Comprehensive Problem: Sun Microsystems Essay

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Running head: COMPREHENSIVE PROBLEM: SUN MICROSYSTEMS Comprehensive Problem: Sun Microsystems A complete analysis conducted on the financial statements and status of Sun Microsystems exposed key issues determined to be of great import to shareholders. After examining the research findings and analysis, it seems that Sun Microsystems finances have not maintained a steady incline. In fact, it had definitely experienced some highs and lows in its return on investment and stockholders’ equity over a four- year evaluation spanning the years 1998 through 2001. In an effort to decipher the problems within the company’s operations, data from the following reports and ratios offered considerable clues. To collect relevant data, the annual …show more content…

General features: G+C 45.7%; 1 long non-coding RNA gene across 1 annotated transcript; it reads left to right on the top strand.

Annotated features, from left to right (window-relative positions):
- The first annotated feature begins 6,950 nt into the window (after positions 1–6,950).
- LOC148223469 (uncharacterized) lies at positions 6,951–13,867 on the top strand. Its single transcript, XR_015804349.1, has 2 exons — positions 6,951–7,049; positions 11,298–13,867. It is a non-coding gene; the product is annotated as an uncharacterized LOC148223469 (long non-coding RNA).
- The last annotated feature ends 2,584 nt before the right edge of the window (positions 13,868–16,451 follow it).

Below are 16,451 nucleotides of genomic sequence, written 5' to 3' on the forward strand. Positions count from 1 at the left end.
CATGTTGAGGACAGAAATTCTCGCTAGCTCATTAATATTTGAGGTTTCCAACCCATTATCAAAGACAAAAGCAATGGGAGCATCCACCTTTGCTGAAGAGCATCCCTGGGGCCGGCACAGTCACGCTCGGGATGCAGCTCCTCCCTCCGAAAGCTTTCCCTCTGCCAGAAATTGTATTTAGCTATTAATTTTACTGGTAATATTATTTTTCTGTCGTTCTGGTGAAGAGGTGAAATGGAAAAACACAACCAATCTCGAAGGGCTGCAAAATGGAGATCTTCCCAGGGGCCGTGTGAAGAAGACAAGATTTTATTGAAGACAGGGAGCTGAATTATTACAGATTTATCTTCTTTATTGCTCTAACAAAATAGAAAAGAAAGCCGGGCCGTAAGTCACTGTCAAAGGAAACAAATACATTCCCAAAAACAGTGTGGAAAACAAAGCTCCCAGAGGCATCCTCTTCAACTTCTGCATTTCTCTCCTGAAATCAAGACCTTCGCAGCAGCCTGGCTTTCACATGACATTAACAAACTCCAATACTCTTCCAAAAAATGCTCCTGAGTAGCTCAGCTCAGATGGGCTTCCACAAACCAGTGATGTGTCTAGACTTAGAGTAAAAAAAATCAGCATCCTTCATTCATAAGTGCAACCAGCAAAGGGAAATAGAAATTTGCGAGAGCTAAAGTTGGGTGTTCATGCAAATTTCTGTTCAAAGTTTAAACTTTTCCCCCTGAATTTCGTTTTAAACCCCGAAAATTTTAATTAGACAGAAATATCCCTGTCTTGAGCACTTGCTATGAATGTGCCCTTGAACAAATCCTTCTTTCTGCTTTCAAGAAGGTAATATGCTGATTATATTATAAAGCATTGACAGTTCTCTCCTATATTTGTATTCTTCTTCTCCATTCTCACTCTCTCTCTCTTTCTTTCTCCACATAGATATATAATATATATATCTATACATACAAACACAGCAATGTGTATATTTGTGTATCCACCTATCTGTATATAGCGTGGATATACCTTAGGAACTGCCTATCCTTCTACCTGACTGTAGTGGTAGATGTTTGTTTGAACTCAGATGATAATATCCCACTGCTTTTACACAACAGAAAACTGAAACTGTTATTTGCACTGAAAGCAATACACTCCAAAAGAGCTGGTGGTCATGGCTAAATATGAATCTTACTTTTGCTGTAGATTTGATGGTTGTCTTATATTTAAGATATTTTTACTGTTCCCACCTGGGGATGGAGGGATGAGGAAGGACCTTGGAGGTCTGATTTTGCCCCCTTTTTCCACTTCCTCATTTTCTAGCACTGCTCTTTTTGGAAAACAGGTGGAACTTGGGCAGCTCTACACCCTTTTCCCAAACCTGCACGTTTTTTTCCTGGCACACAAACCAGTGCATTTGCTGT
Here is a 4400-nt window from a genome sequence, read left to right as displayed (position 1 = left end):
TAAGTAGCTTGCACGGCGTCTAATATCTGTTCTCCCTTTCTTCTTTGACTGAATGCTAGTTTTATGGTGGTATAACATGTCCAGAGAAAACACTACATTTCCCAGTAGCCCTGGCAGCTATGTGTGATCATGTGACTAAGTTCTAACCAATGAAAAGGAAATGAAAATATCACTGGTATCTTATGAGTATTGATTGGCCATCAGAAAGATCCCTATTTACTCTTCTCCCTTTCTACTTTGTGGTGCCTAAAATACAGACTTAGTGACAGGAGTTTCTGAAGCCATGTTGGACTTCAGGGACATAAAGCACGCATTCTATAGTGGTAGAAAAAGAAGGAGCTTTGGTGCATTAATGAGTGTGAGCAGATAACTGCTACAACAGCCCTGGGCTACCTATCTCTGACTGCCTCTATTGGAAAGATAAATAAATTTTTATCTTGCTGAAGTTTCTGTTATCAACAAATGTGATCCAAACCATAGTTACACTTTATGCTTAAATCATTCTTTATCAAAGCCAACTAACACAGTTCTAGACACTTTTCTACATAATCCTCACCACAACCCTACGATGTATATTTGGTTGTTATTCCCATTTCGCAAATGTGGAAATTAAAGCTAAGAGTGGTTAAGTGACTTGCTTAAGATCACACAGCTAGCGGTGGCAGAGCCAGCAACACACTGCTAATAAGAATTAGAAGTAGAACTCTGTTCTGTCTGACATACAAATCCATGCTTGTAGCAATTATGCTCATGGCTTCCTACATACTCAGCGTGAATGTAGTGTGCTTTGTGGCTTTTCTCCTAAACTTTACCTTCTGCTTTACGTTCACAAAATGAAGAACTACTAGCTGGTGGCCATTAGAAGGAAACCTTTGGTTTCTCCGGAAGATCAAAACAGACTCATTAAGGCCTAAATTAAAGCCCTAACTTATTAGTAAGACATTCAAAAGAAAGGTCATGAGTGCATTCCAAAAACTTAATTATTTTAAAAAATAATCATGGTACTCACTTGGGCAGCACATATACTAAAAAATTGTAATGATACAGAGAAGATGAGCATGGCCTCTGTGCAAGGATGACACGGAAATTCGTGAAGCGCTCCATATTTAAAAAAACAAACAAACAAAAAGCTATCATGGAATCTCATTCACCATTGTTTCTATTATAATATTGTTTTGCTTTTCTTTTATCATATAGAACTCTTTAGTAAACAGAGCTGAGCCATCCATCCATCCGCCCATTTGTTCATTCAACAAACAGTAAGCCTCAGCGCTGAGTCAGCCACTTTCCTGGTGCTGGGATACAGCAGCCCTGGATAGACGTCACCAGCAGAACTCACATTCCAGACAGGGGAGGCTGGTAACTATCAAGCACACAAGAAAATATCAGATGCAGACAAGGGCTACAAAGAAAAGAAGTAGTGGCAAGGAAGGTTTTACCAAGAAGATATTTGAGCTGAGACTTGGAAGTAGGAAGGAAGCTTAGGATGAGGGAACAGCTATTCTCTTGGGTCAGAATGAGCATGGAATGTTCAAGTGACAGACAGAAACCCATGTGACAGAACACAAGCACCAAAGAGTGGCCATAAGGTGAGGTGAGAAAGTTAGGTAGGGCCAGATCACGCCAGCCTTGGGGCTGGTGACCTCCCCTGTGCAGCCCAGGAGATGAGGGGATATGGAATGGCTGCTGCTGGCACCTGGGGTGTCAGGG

Table 3 Percent of net revenue 2000 2001 Net revenues $15,721 $18,250 Cost of sales $7,549 48.02% $10,041 55.02% Research and development 1,630 10.37 2,016 11.05 S, G, and A 4,072 25.90 4,544 24.90 Provision for income taxes 917 5.83 603 3.30 The main contributing factor to the decline in the return on stockholders’ equity (25.37% to 8.73%) was the decline in the profit margin (11.79% vs. 5.08%). The decrease in asset turnover (1.11 to 1.00) made a small contribution to the decline, as did the decline in the debt ratio (48.4% to 41.8%). Ratios for return on assets and return on equity offer support for the loss in stockholders’ equity. Return on assets went from 13.1 in 2000 to 5.1 in 2001 and return on equity dropped from 25.4 in 2000 to 8.7 in 2001. Return on equity represents return on assets divided by the difference of 1 and debts/assets. This supports the conclusion that cost of sales, a reflection of asset investment, is most responsible for the lackluster net income of 2001. The price/earnings (P/E) ratio further demonstrates the fluctuation in value to stockholders from 1998 to 2001. Table 4 P/E = Stock price/net income per common share-diluted (EPS) 1998 1999 2000 2001 P/E 46.9 54.0 51.8 35.2 The sharp decline in performance caused investors to pay a lower multiple for the stock. The lower P/E in 2001 suggests again that the return on stockholders’ investment is small for revenue generated in that year and stock prices will decline

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